ADDIS ABABA, Ethiopia (AP) -- The United States and Turkey are finalizing plans for a military campaign to push the Islamic State out of a strip of land along the Syrian border, deepening efforts to halt the extremists' advances.
A U.S. official said the creation of an "Islamic State-free zone" would ensure greater security and stability in the Turkish-Syrian border region. However, the official said any joint military efforts with Turkey would not include the imposition of a no-fly zone, a step Washington has long resisted despite Turkish requests.
The discussions come amid a major tactical shift in Turkey's approach to the Islamic State. After months of reluctance, Turkish warplanes started striking militant targets in Syria last week, following a long-awaited agreement allowing the U.S. to launch its own strikes from the strategically located Incirlik Air Base.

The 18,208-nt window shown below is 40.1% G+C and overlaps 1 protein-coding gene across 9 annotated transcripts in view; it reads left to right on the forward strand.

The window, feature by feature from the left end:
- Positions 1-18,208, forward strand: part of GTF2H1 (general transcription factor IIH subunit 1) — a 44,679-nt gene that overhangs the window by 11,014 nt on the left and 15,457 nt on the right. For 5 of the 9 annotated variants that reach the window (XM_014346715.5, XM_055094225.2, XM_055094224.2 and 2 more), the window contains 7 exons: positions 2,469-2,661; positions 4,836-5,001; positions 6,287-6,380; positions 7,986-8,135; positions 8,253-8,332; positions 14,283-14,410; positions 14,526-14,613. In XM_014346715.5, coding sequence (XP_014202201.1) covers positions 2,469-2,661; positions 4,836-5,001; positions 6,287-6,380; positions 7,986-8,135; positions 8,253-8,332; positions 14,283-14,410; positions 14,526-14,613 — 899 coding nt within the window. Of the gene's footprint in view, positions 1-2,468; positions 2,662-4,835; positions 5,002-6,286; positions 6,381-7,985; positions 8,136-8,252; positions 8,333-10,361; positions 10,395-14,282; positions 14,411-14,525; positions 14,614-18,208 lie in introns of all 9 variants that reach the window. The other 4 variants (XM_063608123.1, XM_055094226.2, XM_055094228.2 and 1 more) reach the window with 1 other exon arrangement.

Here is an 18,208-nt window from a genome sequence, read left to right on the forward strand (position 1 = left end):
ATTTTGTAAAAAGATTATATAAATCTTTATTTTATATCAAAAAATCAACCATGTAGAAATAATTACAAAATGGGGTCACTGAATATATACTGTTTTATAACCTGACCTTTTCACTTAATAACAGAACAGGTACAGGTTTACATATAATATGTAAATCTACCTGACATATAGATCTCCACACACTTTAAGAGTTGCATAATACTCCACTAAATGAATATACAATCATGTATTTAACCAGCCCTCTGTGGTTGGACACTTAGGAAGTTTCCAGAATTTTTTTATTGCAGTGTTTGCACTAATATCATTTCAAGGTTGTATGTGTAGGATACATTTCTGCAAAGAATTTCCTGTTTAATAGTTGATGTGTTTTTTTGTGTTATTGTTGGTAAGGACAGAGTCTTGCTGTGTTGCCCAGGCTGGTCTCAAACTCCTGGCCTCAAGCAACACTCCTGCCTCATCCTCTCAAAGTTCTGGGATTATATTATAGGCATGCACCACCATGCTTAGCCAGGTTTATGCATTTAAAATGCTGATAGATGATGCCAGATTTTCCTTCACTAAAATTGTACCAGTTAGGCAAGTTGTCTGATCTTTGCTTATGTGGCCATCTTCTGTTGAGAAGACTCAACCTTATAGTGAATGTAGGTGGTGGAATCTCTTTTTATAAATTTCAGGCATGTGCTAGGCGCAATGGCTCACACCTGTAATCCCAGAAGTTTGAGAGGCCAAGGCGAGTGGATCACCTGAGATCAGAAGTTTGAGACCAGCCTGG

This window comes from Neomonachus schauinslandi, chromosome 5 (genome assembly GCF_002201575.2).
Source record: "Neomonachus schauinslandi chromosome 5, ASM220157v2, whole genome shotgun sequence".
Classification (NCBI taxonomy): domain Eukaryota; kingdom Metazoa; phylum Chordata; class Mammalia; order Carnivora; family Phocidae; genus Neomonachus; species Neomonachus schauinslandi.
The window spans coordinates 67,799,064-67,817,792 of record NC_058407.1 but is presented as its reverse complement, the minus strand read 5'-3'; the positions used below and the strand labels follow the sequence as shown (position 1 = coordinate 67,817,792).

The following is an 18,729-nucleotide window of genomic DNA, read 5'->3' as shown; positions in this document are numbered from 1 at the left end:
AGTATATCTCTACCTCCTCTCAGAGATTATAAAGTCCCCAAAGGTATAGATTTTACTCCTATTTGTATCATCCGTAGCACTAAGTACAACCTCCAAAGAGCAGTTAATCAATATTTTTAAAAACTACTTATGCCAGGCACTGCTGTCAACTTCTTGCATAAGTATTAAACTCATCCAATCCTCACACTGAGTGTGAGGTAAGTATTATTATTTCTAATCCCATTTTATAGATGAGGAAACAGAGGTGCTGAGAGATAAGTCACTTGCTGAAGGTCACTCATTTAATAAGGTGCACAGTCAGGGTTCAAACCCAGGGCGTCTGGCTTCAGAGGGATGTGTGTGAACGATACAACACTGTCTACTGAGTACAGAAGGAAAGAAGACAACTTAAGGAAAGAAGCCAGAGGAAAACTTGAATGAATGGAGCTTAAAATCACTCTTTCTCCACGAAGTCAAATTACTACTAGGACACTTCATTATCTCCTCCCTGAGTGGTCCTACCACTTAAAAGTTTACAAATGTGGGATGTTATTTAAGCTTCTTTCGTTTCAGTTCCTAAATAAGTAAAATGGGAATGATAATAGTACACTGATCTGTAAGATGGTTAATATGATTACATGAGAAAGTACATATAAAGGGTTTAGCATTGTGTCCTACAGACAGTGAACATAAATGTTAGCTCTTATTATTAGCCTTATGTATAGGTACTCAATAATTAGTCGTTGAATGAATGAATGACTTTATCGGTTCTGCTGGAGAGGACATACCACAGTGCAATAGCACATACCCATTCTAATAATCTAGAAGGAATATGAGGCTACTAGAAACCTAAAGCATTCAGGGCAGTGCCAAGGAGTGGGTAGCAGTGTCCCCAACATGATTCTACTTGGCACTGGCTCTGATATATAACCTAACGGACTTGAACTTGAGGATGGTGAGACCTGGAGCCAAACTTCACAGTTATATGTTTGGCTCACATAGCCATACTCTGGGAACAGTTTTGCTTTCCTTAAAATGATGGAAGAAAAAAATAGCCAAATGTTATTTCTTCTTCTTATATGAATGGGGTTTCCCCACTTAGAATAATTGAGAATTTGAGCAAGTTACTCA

The official insisted on anonymity because this person was not authorized to publicly discuss the talks with Turkey.
Despite the U.S. and Turkey's shared interests in fighting the Islamic State, the Turks have also prioritized defeating Syrian President Bashar Assad. While the U.S. says Assad has lost legitimacy, it has not taken direct military action to try to remove him from office.
Turkey's new airstrike campaign also includes a second front targeting the Kurdistan Workers' Party, or PKK. The U.S. has relied on Syrian Kurdish fighters affiliated with the PKK to help make gains against the Islamic State.
Turkey accuses the PKK of not keeping pledges to withdraw armed fighters from its territory and disarm. The Turks are also concerned that gains made by Kurds in Iraq and in Syria could encourage its own minority to seek independence.